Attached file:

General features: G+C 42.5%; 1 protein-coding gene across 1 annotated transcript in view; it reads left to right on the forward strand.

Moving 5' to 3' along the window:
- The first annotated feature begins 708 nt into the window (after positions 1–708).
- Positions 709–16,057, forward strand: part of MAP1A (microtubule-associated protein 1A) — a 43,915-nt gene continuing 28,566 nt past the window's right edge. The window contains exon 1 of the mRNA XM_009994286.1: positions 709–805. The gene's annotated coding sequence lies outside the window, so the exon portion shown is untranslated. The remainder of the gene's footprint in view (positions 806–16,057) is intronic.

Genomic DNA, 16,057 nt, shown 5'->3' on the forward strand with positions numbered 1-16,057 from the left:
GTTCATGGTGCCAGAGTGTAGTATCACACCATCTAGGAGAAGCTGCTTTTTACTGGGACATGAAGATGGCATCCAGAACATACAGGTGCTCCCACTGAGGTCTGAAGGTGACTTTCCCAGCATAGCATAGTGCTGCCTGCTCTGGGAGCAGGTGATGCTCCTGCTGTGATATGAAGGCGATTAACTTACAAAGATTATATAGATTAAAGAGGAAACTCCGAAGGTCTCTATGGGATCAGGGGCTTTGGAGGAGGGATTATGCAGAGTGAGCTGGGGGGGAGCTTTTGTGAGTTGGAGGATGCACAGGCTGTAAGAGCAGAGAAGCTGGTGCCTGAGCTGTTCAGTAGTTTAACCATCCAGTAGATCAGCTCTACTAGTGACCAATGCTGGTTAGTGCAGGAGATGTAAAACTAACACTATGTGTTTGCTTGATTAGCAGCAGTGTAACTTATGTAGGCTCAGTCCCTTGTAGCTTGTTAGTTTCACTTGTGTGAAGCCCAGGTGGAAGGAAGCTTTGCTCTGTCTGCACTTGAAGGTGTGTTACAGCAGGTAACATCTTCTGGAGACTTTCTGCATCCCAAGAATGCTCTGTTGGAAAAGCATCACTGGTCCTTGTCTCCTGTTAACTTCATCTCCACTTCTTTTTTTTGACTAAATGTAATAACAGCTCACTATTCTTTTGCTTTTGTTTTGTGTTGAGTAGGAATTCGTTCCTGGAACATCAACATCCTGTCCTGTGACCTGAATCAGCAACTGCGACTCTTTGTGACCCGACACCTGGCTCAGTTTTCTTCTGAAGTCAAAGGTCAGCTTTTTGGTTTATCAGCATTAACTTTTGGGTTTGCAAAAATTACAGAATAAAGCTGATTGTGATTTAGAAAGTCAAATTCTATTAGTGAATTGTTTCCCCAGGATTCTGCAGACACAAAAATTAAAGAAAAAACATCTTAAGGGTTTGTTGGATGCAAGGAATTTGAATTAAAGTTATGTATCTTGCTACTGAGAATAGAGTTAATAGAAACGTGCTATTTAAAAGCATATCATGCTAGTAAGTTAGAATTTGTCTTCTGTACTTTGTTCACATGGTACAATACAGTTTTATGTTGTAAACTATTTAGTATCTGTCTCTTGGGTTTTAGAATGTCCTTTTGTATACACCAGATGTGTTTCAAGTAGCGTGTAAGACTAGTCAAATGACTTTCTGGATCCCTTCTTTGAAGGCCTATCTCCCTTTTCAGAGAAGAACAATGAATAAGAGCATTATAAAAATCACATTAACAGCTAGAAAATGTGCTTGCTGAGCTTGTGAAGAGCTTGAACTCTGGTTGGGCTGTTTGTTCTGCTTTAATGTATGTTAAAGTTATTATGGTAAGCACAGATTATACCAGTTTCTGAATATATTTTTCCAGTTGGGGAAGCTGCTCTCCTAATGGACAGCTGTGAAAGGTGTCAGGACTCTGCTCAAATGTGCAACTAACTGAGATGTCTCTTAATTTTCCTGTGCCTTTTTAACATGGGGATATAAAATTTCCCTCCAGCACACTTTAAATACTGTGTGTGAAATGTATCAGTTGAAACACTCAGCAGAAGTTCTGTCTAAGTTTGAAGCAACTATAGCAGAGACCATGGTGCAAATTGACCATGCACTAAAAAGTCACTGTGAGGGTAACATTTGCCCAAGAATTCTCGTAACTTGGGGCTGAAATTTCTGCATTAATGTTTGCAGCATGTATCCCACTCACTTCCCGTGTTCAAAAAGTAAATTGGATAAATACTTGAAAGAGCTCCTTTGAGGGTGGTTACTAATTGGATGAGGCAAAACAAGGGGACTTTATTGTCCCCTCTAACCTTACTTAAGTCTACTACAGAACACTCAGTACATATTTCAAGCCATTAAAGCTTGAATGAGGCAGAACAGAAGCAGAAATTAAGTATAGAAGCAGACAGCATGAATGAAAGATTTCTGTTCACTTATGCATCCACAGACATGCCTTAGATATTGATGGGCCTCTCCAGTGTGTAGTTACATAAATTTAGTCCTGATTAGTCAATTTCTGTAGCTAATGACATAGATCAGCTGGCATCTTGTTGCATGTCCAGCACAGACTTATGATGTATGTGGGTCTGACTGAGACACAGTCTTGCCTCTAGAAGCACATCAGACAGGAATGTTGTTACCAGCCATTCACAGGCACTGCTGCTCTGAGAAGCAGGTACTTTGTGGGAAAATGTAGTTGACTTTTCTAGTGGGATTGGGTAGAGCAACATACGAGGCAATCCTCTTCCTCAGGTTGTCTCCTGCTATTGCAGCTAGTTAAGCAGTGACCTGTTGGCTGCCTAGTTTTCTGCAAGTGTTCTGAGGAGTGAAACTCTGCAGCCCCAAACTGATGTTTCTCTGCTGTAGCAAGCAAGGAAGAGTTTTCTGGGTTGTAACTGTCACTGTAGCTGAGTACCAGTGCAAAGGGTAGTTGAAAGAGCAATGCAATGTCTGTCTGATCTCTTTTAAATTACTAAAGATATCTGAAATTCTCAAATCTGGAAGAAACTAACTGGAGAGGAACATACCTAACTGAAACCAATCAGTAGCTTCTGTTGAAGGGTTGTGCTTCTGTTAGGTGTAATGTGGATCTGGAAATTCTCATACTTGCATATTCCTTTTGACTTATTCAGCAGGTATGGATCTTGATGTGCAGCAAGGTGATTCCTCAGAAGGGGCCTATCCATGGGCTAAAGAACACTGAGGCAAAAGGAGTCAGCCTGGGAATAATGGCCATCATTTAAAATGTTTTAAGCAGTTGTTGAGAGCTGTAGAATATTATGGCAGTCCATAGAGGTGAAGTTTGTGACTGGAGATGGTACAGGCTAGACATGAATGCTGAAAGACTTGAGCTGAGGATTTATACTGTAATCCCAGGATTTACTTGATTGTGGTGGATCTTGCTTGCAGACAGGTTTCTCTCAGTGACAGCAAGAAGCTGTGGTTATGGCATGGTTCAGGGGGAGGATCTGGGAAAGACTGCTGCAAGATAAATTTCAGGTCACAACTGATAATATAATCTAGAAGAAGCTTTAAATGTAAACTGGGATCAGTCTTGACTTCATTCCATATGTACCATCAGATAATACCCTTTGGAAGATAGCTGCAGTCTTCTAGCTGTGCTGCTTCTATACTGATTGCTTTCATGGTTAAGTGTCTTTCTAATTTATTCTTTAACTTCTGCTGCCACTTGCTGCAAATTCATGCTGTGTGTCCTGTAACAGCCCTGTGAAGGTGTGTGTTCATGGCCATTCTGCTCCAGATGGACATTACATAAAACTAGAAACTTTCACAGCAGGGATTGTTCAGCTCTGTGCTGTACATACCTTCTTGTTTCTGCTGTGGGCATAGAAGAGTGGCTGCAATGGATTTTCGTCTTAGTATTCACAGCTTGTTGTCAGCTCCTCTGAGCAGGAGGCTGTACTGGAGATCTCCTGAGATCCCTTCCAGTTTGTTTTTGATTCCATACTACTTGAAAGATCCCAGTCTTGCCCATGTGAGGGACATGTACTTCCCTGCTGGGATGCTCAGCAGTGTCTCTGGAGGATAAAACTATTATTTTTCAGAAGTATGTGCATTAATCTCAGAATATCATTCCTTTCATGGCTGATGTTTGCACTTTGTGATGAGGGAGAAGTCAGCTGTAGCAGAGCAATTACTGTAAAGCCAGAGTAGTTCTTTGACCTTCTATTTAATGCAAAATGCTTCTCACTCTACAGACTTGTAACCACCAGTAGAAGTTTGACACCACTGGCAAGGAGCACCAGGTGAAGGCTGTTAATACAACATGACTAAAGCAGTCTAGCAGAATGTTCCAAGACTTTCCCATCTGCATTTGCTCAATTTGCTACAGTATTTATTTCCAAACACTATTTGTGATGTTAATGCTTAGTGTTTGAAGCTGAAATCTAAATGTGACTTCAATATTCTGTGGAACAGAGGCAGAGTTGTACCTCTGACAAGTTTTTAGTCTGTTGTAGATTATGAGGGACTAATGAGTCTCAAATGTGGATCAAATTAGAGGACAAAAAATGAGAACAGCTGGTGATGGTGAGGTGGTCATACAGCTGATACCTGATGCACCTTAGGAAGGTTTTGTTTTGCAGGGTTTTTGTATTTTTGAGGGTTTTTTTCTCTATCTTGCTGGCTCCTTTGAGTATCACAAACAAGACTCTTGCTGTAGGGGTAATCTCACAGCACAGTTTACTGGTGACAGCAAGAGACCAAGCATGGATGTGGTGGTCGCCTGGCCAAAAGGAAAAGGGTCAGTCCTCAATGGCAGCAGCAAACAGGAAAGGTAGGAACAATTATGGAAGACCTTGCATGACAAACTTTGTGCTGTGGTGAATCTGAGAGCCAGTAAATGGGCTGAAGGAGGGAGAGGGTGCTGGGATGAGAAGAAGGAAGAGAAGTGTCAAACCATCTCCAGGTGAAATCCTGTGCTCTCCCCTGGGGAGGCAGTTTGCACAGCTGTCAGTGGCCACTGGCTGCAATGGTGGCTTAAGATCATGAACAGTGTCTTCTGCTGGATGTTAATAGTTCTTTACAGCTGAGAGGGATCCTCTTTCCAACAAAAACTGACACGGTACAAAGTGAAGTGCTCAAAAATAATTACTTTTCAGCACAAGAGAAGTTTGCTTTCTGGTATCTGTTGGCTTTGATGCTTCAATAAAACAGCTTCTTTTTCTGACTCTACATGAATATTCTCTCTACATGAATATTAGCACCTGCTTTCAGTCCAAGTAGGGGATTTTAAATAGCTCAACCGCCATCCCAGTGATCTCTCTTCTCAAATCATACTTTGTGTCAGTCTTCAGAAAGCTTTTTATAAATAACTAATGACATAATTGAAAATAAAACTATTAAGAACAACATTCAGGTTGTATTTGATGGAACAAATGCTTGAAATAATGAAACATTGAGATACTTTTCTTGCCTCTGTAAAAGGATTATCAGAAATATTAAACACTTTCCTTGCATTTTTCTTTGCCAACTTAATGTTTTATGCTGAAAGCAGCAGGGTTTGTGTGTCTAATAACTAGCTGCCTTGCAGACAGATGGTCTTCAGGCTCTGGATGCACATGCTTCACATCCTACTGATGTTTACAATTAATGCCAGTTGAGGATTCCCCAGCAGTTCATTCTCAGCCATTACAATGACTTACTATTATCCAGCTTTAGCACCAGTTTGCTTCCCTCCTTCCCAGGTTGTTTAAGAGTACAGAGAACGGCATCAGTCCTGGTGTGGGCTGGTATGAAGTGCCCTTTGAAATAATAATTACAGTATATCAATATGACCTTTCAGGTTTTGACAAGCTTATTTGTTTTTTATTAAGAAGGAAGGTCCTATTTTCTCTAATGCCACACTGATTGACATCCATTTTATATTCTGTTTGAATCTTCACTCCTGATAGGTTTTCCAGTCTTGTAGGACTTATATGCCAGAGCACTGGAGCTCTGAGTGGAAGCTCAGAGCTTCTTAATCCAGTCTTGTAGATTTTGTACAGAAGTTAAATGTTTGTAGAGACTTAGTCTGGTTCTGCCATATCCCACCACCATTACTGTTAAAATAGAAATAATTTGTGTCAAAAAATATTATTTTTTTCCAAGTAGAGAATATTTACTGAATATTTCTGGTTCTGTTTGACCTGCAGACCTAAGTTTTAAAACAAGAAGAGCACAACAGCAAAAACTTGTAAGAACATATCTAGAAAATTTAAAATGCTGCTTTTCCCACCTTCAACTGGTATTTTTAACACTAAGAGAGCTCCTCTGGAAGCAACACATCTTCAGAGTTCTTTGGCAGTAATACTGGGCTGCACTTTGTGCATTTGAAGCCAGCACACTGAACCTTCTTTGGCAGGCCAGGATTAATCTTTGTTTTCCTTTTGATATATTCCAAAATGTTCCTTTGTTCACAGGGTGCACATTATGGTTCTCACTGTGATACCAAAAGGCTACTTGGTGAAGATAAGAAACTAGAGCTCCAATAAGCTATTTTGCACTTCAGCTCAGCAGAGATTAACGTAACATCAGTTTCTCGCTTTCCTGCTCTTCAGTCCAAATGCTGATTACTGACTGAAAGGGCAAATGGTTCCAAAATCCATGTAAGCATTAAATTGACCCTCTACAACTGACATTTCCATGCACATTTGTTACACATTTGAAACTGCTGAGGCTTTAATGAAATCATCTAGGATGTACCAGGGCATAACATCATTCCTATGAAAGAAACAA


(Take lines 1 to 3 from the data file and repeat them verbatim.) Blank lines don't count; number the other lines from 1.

General features: G+C 42.5%; 1 protein-coding gene across 1 annotated transcript in view; it reads left to right on the forward strand.

Moving 5' to 3' along the window:
- The first annotated feature begins 708 nt into the window (after positions 1–708).